You’ll want to square the table to the blade, which is one of those fidgety operations, and you’ll want a small square for the task. The blade tension will have to be adjusted (which is kinda an intuitive operation based on experience) and the blade set to track properly; all of these things are explained in the manual.
This saw has a blade tension release lever, which is a feature not often found on smaller band saws. It’s a good thing in that you can easily release the blade tension to prevent the blade from taking a set. The blade is stabilized with ball-bearing thrust bearings and steel pin friction side guides which are easy to adjust (if necessary).
There’s a blade tracking adjustment know on the right side of the unit, a blade tracking view window on the top door, both the upper and lower doors open and close without tools, a rack and pinion table tilt adjustment (the table tilts 45-degrees front-to-back), and rack and pinion blade guide adjustment (the upper blade guide raises and lowers to expose more or less of the blade). The blade tension is adjusted by a large knob on the top of the saw.
A small cross-cut miter gauge is included, and it mates to a track in the table. It’s basic, but if you check angles with something calibrated, it’ll get simple jobs done. Truth be told, not much band saw work involves cross-cutting. There’s no included fence, but a couple of clamps and a something straight will get the job done handsomely.
As with any saw, the quality of the cut will depend as much on the blade as the saw itself. RYOBI includes a ¼-inch 6 TPI and this is the blade I used in all testing. Note that the width of the blade determines the lower limit of the radius you can cut with it. A good table of those relationships can be found here. If the included blade doesn’t meet your needs, there are many aftermarket blades on the market that will.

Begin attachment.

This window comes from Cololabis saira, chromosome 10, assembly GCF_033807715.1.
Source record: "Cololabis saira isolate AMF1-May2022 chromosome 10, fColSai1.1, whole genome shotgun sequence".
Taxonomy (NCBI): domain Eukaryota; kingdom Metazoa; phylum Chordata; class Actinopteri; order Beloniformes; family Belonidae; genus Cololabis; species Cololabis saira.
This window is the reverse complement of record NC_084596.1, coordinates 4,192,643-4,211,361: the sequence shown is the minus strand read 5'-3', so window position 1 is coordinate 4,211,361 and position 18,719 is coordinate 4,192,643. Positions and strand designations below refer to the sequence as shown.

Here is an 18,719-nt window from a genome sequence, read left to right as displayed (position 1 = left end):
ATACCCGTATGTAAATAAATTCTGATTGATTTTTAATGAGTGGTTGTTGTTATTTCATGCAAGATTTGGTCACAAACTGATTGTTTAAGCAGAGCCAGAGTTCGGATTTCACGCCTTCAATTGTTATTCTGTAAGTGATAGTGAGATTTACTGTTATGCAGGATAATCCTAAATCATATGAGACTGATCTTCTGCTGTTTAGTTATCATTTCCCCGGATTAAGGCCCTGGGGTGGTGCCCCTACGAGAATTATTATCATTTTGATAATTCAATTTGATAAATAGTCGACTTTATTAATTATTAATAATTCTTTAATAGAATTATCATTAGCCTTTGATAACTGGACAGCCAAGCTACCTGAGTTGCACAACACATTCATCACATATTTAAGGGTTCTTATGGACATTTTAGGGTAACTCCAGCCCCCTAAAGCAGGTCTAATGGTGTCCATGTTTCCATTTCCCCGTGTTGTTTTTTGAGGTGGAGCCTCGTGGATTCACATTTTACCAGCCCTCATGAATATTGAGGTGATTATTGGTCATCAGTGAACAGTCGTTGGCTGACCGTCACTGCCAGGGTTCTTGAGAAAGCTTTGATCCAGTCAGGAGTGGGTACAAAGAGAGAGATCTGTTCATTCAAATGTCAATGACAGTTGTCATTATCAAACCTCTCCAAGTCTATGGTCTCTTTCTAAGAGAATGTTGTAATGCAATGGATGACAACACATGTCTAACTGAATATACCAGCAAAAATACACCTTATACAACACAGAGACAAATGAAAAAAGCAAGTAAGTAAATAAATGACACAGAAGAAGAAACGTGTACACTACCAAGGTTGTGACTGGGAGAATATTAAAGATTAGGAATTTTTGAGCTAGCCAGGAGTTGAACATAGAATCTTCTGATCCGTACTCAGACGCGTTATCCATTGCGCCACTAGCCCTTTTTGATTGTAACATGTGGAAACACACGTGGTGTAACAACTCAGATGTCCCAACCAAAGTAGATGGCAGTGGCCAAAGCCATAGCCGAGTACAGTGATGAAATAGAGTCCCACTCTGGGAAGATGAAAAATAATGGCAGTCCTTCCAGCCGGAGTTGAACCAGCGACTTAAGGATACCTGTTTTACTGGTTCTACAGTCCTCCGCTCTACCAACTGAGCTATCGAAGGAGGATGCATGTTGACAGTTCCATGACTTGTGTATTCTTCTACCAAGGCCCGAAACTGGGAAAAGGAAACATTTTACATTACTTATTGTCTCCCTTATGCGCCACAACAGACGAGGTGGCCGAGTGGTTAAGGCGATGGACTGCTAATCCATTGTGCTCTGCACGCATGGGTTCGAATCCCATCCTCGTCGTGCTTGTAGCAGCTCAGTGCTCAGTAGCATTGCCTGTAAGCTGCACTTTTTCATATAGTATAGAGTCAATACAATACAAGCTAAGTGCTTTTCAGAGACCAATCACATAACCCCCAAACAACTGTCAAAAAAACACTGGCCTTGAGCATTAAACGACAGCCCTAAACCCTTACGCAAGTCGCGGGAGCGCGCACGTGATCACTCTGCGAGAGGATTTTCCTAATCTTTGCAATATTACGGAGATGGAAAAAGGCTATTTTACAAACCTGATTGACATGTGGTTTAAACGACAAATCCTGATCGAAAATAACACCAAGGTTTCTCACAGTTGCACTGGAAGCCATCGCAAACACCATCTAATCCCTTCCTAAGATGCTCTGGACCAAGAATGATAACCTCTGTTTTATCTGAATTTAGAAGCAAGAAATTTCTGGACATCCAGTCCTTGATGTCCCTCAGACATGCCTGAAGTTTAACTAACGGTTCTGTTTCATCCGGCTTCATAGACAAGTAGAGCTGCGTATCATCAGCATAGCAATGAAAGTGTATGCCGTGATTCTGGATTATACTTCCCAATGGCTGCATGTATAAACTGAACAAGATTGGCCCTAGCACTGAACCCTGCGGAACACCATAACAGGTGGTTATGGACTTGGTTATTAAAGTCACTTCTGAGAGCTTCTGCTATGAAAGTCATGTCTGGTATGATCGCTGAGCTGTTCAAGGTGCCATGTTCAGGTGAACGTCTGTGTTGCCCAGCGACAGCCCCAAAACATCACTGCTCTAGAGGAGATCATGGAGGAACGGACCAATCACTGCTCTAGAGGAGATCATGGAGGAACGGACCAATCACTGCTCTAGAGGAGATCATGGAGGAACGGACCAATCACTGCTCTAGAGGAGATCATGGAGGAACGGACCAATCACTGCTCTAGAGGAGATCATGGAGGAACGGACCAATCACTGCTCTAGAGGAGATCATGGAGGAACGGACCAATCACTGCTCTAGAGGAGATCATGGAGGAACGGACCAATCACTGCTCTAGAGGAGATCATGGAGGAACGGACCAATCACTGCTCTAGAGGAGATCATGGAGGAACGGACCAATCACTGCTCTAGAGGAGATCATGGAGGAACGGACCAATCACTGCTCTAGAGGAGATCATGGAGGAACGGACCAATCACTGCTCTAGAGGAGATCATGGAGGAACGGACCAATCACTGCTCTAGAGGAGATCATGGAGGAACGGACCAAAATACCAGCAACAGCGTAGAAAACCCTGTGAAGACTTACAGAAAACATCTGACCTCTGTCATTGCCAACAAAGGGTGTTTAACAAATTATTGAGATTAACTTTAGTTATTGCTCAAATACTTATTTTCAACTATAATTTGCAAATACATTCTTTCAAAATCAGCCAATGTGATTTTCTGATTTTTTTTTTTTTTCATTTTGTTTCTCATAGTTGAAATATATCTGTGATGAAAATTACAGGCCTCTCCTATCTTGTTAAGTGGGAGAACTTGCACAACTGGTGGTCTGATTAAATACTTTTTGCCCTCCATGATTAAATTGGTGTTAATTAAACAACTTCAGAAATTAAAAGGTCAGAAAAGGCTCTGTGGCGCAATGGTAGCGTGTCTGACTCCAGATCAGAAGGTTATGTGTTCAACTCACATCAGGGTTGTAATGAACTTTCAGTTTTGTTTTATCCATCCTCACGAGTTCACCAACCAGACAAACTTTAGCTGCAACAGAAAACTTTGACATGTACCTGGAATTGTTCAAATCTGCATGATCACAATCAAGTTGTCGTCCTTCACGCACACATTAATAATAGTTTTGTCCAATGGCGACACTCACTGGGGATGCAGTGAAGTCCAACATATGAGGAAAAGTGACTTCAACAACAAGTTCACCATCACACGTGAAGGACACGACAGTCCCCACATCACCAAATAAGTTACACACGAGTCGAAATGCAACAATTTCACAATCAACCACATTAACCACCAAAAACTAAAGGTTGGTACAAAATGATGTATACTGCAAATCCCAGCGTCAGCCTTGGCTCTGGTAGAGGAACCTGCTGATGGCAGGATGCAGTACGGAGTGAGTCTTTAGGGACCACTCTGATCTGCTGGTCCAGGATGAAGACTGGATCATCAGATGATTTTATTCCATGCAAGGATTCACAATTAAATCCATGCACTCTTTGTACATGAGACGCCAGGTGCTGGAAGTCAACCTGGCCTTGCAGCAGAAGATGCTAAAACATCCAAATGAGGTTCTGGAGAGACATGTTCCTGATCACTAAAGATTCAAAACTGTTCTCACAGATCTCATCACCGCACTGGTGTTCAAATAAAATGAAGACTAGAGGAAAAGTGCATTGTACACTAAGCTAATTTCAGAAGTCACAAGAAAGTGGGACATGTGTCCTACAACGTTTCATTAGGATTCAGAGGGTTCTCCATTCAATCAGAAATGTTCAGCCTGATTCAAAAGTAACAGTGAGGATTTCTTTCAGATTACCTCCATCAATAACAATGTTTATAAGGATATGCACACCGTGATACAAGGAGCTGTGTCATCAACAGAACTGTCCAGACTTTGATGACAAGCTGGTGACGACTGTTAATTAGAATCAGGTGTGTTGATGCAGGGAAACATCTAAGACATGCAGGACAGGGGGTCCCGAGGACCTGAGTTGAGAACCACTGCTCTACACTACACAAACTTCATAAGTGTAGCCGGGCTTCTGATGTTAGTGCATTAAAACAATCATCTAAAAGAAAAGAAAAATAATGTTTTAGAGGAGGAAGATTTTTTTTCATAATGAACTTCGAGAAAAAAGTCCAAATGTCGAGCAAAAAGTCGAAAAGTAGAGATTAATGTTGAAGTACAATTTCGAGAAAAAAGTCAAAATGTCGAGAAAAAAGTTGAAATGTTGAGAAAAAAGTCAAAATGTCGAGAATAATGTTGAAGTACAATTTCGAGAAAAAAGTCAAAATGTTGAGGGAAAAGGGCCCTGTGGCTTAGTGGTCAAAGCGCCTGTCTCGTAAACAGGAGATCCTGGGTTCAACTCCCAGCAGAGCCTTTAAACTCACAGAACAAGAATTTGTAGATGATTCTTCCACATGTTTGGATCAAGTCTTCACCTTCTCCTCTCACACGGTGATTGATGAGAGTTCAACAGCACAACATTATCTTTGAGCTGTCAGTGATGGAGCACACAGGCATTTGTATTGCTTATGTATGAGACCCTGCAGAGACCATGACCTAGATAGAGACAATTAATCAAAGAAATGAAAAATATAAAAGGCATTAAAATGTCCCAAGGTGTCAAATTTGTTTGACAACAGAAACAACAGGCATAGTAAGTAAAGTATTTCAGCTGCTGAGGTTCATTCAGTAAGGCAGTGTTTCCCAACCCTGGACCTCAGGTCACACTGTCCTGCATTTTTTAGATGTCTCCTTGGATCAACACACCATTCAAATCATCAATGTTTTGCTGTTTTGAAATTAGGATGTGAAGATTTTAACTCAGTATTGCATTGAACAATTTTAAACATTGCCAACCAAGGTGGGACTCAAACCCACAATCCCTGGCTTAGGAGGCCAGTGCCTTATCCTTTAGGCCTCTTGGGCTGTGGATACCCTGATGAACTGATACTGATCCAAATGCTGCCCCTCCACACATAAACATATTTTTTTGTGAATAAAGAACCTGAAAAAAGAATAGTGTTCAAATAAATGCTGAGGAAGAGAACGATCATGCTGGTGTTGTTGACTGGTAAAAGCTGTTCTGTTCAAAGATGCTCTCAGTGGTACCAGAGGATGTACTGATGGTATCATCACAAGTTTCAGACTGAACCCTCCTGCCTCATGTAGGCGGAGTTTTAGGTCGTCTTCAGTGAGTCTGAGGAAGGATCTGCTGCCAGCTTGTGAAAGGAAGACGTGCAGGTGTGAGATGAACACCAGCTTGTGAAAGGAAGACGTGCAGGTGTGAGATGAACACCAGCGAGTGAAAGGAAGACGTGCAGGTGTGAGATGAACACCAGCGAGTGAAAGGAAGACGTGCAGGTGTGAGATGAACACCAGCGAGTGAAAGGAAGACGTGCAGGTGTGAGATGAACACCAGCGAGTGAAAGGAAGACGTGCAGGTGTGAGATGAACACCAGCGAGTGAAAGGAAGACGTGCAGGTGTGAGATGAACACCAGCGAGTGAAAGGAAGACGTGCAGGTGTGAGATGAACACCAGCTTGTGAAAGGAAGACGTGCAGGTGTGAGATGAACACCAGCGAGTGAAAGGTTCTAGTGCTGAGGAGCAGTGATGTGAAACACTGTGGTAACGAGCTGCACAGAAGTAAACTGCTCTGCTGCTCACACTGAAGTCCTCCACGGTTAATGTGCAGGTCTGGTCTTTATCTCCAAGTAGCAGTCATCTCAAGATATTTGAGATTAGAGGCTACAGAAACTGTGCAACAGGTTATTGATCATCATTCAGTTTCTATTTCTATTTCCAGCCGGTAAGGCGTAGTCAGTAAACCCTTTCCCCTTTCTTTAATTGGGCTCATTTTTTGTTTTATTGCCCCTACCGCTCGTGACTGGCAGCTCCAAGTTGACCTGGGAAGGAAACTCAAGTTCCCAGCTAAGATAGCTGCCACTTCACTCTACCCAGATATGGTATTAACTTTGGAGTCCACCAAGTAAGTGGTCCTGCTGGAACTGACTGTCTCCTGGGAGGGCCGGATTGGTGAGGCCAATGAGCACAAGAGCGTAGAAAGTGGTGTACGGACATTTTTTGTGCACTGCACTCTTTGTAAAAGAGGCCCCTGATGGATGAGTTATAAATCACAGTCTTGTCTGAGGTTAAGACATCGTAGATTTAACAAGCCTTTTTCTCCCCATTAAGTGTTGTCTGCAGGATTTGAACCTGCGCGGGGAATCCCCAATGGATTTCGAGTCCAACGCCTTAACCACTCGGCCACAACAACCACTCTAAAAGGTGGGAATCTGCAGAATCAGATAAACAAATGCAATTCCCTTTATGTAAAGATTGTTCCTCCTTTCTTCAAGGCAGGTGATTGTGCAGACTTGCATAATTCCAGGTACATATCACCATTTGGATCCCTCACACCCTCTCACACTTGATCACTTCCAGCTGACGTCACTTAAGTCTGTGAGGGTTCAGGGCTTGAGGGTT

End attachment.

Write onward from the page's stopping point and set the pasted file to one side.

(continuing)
Using this band saw is straight forward (no pun intended). First, make sure that the upper blade guard is lowered to not much more than the height of the workpiece, so as to avoid excessive blade twisting. Then go ahead and cut your curve, keeping in mind that if you try and cut too small a radius for the blade width you’ll bind up the blade. Very simple and easy.
I found that this 2.5 amp motor with the factory blade would cut ¾-inch and 1½-inch KD pine as fast as I could control the workpiece. Cutting ¾-inch maple was only a smidge slower. This small band saw isn’t designed for resawing, but nonetheless I tried it. After clamping a fence to the table, I could resaw a 3½-inch 2×4 half as fast as I could control the feed, which is pretty darn good for a small band saw not designed for resawing! All cuts resulted in smooth sawn surfaces, requiring maybe just a light sanding for finish work that would show.
And if you want to cut perfect circles, Rob shows you how to make a jig for that here.
While The Home Depot positions RYOBI as a DIY brand, I’ve lost track of the number of professional tradies —carpenters, plumbers, electricians, tile setters, oil burner techs, and more —who’ve told me that they’ve gotten excellent service from their RYOBI tools. I have, too. I don’t use a band saw every day but when I need one I need one. The RYOBI nine-inch benchtop band saw meets the needs I have for finish work, refinishing, cabinetry, and other miscellaneous tasks, and I fully expect it to continue to do so. Right now it’s going for $179 at The Home Depot.